Archive for September, 2009

Avoiding the Per Una effect

September 20, 2009

A little while ago, I noticed that my favourite jacket was dying.  It’s a very plain asymmetric jacket with a mandarin collar and a subtle pinstripe.  I bought it for £10 in the sales a few years ago and have worn it almost constantly from spring to early autumn ever since.  And this constant wear has taken its toll as the cuffs and hem had become very visibly frayed.

So, in order to keep it, it was suggested to me that I could trim the jacket to hide the damage.  But, the dilemma then was how to do this without the Per Una effect.  Per Una is a phrase that fills me with fear.  The Per Una department at M&S fills me with horrified fascination.  The effect of every garment in the collection is that they finished designing it, then gave it to a tartrazine-filled six year old with a box of ribbons, buttons and bows to finish off.  Take this latest beauty from their collection –

Note the unflattering length and fit.  Note the polka dot frill hanging down beneath the large check pattern of the skirt.  Then, note the snail trail of ribbon which does absolutely nothing to enhance the garment in any way.  Why would you do it?  Even on a fairly plain garment, there is still the fear that some stealth frills will appear from nowhere (probably down the back like fluffy dinosaur spines).

So, this is what I wanted to avoid.

What I started with was a length of black chiffon roses on net ribbon (huge Per Una potential in these if used carelessly).

After I had bound all the damaged edges with bias binding, the roses were attached to the hem of the jacket and to the collar.

roses attached to hem with grosgrain ribbon trim

roses attached to hem with grosgrain ribbon trim

Roses attached to collar with silver velvet ribbon trim

Roses attached to collar with silver velvet ribbon trim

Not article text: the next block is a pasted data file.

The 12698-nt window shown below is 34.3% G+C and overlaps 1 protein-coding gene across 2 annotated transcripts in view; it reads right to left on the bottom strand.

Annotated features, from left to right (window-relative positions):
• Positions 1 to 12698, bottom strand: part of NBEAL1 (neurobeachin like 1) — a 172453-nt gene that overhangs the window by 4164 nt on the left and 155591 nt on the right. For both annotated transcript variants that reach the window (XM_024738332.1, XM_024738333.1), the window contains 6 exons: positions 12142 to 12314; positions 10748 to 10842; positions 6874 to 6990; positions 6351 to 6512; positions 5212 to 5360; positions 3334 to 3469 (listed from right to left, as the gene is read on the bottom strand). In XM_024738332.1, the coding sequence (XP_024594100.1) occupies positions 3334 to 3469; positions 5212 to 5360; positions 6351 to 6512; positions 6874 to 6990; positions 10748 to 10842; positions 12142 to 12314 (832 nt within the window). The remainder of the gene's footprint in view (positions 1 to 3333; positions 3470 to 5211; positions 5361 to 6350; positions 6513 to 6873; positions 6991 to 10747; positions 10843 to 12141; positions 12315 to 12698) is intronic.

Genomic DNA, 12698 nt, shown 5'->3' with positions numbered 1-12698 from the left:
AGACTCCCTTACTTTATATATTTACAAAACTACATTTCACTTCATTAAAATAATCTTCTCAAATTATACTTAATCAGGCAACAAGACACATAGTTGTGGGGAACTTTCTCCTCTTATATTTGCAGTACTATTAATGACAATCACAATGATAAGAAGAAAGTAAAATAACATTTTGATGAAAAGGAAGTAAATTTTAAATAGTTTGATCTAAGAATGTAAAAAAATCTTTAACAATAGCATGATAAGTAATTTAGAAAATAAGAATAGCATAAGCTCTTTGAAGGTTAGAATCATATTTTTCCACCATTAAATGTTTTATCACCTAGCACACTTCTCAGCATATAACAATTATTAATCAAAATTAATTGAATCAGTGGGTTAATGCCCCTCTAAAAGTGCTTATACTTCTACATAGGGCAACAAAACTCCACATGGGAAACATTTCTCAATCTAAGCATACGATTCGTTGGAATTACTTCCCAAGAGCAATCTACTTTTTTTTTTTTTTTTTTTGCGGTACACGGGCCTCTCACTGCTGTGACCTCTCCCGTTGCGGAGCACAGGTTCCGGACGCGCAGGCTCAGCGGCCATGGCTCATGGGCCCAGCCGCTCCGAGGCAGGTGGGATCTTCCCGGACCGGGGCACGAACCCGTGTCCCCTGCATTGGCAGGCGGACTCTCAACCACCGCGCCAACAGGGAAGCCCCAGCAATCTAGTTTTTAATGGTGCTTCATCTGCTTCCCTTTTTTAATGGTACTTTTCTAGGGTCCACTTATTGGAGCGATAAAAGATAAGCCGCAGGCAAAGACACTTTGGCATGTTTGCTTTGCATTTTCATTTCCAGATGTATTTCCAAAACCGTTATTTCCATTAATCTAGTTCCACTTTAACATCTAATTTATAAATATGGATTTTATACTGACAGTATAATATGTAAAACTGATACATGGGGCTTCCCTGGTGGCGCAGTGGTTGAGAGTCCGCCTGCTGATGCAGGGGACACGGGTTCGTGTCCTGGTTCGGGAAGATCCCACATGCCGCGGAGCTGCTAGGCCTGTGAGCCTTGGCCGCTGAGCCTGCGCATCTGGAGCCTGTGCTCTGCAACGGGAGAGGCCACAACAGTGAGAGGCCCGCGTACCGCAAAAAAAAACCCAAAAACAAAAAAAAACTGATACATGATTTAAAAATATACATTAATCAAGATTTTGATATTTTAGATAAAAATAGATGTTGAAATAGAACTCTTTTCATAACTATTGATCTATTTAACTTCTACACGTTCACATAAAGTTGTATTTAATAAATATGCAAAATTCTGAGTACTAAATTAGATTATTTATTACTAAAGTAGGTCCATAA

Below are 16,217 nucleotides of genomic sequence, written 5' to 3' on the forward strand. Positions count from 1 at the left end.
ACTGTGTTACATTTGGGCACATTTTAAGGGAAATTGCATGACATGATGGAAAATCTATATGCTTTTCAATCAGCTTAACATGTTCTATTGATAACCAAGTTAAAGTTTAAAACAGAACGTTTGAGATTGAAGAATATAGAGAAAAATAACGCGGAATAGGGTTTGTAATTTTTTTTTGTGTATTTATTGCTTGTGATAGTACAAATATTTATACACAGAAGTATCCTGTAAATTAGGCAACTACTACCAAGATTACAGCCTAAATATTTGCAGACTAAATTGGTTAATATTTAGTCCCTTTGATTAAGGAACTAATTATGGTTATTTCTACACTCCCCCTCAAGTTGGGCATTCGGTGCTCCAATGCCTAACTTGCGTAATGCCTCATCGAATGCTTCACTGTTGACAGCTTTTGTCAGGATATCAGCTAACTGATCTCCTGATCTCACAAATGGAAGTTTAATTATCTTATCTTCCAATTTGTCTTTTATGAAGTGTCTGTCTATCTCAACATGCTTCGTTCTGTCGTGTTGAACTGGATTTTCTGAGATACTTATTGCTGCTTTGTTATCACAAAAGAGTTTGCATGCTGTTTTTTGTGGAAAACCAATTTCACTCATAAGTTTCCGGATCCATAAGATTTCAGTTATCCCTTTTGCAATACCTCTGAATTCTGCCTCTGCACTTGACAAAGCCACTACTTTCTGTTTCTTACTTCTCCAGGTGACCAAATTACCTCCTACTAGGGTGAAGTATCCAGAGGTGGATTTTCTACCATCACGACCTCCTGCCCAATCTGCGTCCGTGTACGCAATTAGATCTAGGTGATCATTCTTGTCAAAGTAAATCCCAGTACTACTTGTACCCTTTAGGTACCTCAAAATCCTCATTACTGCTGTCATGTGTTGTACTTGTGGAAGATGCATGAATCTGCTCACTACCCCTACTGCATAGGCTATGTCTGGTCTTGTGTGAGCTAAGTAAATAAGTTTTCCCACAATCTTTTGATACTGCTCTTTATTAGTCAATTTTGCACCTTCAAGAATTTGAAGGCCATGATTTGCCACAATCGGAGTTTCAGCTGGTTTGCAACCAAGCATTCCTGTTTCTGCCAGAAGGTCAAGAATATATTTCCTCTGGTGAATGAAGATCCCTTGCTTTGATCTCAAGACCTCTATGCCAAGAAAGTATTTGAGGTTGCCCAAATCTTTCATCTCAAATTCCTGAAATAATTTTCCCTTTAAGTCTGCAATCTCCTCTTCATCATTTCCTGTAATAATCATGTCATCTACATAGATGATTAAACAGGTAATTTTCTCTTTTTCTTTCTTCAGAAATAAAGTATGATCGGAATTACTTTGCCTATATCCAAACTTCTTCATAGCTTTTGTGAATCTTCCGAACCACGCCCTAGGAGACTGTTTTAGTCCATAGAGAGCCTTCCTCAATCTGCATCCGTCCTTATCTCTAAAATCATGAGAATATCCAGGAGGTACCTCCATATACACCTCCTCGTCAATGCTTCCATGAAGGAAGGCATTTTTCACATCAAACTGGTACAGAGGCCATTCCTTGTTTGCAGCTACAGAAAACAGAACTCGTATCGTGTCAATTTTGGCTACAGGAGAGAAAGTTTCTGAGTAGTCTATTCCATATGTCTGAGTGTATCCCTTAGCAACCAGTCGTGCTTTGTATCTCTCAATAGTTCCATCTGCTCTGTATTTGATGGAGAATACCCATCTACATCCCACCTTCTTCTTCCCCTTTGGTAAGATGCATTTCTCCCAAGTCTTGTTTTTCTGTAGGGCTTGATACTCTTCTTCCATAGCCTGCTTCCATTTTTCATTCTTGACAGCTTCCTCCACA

At that point I thought that adding any more roses to the jacket would be entering into Per Una territory. So I stopped.  On the hem I had added some wide grosgrain ribbon and on the neckline some fabulous silvery grey velvet ribbon I had pounced on in MacCulloch and Wallis and which echoed the fine pinstripe in the jacket very well, I thought (any excuse).

The final touch was to draw the two types of ribbon together, on the sleeves, by setting the velvet over the grosgrain.

grosgrain and velvet on cuffs

grosgrain and velvet on cuffs

Per Una effect avoided.  I think.

Steampunk Socks

September 20, 2009

I’ve been making slow progress with my Pomatomus Socks.  Very, very slow progress.  The pattern itself is achingly beautiful

The knitting of the pattern, however, is unbearably boring.  So very, very boring.  K1 P1 rib is my second least favourite thing to knit (only moss stitch beats it) and the pattern is essentially a twisted K1 P1 rib with yarnovers and k2togs inserted at set points along the way (which means it’s not even really possible to go onto auto-pilot).

So, I’m pretending they’re not there waiting for me.  They don’t really exist – honest.  And, I’ve started on some other socks that I’ve had my eye on for a while.  I saw Ysolda’s Rapunzel stockings a while ago and fell in love with the mix of cables and laddery rows of eyelets in the knee high socks.  They had to be mine.  Knit in a deep steely grey, they are so steampunk.  So, having bought the deep grey yarn a little while ago, I cast on for them.  And they’re so easy.  They’re so quick.  The cable pattern is easy to memorise and knits so, so quickly.  I’ve done a foot already and am onto the leg.

I might even manage the second sock straight away.


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